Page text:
Relationship Problem: Communication
All relationship problems stem from poor communication, according to Elaine Fantle Shimberg, author of Blending Families. “You can’t communicate while you’re checking your BlackBerry, watching TV, or flipping through the sports section,” she says.
- Make an actual appointment with each other, Shimberg says. If you live together, put the cell phones on vibrate, put the kids to bed, and let voicemail pick up your calls.
- If you can’t “communicate” without raising your voices, go to a public spot like the library, park, or restaurant where you’d be embarrassed if anyone saw you screaming.
- Set up some rules. Try not to interrupt until your partner is through speaking, or ban phrases such as “You always …” or “You never ….”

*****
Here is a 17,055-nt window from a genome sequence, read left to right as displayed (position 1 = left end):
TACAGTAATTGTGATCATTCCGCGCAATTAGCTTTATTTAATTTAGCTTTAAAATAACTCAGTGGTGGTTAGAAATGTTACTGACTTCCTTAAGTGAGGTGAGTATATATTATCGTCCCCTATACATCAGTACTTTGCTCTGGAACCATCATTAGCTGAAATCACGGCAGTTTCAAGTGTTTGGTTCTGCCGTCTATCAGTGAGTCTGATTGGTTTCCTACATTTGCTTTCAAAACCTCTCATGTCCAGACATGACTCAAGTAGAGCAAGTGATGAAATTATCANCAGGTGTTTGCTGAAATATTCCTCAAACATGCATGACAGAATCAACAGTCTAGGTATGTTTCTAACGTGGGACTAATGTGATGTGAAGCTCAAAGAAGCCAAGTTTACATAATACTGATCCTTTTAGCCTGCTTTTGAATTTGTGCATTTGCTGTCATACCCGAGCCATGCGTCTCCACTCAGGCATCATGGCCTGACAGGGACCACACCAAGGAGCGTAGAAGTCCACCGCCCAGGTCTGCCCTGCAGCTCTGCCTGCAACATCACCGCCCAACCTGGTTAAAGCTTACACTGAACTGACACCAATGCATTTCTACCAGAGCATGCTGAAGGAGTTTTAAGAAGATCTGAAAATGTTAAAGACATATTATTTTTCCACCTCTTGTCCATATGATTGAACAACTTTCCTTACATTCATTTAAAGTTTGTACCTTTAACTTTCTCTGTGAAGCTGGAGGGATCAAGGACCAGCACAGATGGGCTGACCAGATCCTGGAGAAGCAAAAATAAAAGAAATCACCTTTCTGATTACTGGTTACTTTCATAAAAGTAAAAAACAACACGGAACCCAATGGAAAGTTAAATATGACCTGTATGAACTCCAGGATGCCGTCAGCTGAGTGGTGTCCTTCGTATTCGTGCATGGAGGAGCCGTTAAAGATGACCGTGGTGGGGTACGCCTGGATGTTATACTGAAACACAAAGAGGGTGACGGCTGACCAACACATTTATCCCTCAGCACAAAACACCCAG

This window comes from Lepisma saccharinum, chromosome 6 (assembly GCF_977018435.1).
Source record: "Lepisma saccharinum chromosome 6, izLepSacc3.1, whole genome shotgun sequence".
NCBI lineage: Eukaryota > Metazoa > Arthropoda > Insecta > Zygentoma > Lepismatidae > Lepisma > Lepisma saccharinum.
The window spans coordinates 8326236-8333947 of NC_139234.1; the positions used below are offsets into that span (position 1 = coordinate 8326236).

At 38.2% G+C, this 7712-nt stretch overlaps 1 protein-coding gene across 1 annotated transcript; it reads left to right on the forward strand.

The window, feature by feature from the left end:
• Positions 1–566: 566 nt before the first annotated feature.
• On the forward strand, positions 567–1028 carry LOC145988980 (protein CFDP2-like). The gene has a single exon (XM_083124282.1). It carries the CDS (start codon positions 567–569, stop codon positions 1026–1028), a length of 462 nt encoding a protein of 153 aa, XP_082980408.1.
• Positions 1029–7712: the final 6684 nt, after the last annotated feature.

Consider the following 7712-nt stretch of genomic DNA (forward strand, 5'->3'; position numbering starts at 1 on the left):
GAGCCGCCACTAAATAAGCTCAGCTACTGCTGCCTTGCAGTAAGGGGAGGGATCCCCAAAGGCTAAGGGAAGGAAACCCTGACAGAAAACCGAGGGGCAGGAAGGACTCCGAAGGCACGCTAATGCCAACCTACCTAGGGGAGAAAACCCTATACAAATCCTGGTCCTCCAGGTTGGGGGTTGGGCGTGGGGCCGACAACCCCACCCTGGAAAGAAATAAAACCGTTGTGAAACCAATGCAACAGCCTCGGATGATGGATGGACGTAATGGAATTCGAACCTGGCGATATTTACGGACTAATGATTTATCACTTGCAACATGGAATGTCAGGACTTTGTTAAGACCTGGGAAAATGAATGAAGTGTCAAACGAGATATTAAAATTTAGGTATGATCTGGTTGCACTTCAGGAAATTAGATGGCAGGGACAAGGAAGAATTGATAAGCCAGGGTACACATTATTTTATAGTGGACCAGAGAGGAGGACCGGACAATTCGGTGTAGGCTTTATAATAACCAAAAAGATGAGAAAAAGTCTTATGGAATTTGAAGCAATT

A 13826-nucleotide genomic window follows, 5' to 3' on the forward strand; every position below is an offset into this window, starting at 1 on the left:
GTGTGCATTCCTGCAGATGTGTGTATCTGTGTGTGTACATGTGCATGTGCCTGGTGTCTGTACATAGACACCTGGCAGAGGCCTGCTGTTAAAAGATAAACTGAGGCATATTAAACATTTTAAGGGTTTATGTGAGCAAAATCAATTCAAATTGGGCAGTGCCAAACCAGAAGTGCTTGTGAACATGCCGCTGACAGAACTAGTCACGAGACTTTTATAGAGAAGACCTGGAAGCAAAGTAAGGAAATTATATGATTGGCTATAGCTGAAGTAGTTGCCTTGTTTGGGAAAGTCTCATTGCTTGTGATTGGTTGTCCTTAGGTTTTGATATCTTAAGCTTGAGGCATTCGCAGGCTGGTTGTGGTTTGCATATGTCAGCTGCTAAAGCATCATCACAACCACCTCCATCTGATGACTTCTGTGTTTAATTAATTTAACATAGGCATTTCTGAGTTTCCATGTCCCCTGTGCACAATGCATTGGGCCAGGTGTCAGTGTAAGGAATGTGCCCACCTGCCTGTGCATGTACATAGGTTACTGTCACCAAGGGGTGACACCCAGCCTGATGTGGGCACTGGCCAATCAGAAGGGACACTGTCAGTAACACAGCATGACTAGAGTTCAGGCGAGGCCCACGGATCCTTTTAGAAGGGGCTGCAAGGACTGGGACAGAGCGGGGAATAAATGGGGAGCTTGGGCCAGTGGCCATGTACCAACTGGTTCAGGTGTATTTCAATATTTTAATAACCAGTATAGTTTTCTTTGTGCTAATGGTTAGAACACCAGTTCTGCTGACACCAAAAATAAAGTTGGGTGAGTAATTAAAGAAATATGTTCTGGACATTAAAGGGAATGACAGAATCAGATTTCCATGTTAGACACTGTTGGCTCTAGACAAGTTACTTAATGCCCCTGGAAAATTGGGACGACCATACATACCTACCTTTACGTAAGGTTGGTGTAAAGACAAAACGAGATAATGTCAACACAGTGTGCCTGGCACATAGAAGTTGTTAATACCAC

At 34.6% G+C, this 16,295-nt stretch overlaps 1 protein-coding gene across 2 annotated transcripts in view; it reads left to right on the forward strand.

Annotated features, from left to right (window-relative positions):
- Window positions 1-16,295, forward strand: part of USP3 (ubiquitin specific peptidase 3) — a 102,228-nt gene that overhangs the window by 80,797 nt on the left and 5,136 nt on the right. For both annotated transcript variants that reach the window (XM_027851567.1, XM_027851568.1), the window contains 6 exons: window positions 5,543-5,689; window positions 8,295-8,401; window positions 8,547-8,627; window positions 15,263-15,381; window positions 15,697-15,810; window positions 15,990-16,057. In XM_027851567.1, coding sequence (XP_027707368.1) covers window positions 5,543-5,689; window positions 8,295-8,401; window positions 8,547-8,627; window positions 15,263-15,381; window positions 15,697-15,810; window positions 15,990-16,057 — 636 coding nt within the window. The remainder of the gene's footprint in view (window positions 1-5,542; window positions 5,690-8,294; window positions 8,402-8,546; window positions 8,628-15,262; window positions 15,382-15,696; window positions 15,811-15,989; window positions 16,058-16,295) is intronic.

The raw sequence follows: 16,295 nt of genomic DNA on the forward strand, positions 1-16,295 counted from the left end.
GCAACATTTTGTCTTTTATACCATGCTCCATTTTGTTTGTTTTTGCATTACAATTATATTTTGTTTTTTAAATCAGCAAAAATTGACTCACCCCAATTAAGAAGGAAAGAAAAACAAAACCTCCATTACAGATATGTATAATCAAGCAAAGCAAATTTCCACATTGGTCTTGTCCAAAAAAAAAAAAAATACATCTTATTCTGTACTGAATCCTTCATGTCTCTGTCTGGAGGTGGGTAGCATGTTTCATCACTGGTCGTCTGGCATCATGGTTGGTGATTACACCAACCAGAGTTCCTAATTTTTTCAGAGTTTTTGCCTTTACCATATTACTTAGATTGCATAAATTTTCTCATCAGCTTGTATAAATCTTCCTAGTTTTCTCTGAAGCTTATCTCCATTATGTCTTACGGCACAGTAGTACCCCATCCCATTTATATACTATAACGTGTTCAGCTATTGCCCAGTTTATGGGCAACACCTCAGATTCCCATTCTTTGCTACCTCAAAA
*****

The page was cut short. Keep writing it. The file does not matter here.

- Use body language to show you’re listening. Don’t doodle, look at your watch, or pick at your nails. Nod so the other person knows you’re getting the message, and rephrase if you need to. For instance, say, “What I hear you saying is that you feel as though you have more chores at home, even though we’re both working.” If you’re right, the other can confirm. If what the other person really meant was, “Hey, you’re a slob and you create more work for me by having to pick up after you,” they can say so, but in a nicer way.
Relationship Problem: Sex
Even partners who love each other can be a mismatch, sexually. Mary Jo Fay, author of Please Dear, Not Tonight, says a lack of sexual self-awareness and education worsens these problems. But having sex is one of the last things you should give up, Fay says. “Sex,” she says, “brings us closer together, releases hormones that help our bodies both physically and mentally, and keeps the chemistry of a healthy couple healthy.”